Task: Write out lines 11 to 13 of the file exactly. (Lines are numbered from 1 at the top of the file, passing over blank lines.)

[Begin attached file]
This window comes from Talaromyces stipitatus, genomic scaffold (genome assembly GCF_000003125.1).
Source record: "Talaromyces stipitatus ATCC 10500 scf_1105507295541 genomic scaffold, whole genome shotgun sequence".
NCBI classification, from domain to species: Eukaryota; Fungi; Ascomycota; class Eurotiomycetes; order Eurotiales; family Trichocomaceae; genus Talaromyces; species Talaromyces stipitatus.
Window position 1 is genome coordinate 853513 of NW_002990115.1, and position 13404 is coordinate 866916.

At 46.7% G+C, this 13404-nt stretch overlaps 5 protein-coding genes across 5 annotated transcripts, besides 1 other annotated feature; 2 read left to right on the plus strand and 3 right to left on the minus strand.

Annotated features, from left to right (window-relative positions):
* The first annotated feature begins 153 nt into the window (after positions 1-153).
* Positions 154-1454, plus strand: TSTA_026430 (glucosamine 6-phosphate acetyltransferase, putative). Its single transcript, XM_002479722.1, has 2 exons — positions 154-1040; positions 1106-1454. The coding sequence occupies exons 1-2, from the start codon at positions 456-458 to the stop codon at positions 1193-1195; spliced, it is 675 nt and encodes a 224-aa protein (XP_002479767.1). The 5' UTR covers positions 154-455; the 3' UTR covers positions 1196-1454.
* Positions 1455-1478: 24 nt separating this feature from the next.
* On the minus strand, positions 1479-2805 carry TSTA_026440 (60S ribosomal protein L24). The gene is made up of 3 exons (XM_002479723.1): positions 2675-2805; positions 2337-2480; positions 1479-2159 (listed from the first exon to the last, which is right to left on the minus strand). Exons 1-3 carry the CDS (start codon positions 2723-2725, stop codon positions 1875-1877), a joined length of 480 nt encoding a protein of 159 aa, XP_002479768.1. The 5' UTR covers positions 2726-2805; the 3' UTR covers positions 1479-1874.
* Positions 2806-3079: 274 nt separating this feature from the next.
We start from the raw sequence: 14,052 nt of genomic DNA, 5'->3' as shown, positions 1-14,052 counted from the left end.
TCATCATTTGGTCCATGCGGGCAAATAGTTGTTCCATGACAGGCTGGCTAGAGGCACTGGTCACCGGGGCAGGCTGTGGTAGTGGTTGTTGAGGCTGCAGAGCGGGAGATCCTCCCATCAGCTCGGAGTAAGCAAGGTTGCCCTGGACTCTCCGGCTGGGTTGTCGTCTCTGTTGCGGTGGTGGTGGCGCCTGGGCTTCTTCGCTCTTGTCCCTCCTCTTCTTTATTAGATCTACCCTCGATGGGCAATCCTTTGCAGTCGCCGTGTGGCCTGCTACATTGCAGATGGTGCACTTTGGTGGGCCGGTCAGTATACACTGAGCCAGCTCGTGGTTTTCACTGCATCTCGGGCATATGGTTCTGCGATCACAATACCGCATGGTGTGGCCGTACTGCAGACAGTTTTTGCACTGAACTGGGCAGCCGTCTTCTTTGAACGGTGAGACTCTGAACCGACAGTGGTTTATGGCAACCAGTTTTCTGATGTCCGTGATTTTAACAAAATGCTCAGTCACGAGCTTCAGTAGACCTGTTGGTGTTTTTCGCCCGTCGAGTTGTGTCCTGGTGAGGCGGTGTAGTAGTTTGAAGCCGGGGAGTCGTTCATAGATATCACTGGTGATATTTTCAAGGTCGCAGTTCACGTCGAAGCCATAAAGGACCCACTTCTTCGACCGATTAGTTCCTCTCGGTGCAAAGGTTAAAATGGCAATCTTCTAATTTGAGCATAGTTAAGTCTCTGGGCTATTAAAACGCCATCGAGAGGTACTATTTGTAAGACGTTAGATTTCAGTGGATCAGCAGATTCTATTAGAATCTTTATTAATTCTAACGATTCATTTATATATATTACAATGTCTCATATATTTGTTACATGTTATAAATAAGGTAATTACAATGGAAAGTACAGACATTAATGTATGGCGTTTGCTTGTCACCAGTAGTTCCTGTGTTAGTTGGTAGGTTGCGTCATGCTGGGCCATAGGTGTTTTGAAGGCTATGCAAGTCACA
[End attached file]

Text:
* Positions 2806-3079: 274 nt separating this feature from the next.
We start from the raw sequence: 14,052 nt of genomic DNA, 5'->3' as shown, positions 1-14,052 counted from the left end.
TCATCATTTGGTCCATGCGGGCAAATAGTTGTTCCATGACAGGCTGGCTAGAGGCACTGGTCACCGGGGCAGGCTGTGGTAGTGGTTGTTGAGGCTGCAGAGCGGGAGATCCTCCCATCAGCTCGGAGTAAGCAAGGTTGCCCTGGACTCTCCGGCTGGGTTGTCGTCTCTGTTGCGGTGGTGGTGGCGCCTGGGCTTCTTCGCTCTTGTCCCTCCTCTTCTTTATTAGATCTACCCTCGATGGGCAATCCTTTGCAGTCGCCGTGTGGCCTGCTACATTGCAGATGGTGCACTTTGGTGGGCCGGTCAGTATACACTGAGCCAGCTCGTGGTTTTCACTGCATCTCGGGCATATGGTTCTGCGATCACAATACCGCATGGTGTGGCCGTACTGCAGACAGTTTTTGCACTGAACTGGGCAGCCGTCTTCTTTGAACGGTGAGACTCTGAACCGACAGTGGTTTATGGCAACCAGTTTTCTGATGTCCGTGATTTTAACAAAATGCTCAGTCACGAGCTTCAGTAGACCTGTTGGTGTTTTTCGCCCGTCGAGTTGTGTCCTGGTGAGGCGGTGTAGTAGTTTGAAGCCGGGGAGTCGTTCATAGATATCACTGGTGATATTTTCAAGGTCGCAGTTCACGTCGAAGCCATAAAGGACCCACTTCTTCGACCGATTAGTTCCTCTCGGTGCAAAGGTTAAAATGGCAATCTTCTAATTTGAGCATAGTTAAGTCTCTGGGCTATTAAAACGCCATCGAGAGGTACTATTTGTAAGACGTTAGATTTCAGTGGATCAGCAGATTCTATTAGAATCTTTATTAATTCTAACGATTCATTTATATATATTACAATGTCTCATATATTTGTTACATGTTATAAATAAGGTAATTACAATGGAAAGTACAGACATTAATGTATGGCGTTTGCTTGTCACCAGTAGTTCCTGTGTTAGTTGGTAGGTTGCGTCATGCTGGGCCATAGGTGTTTTGAAGGCTATGCAAGTCACA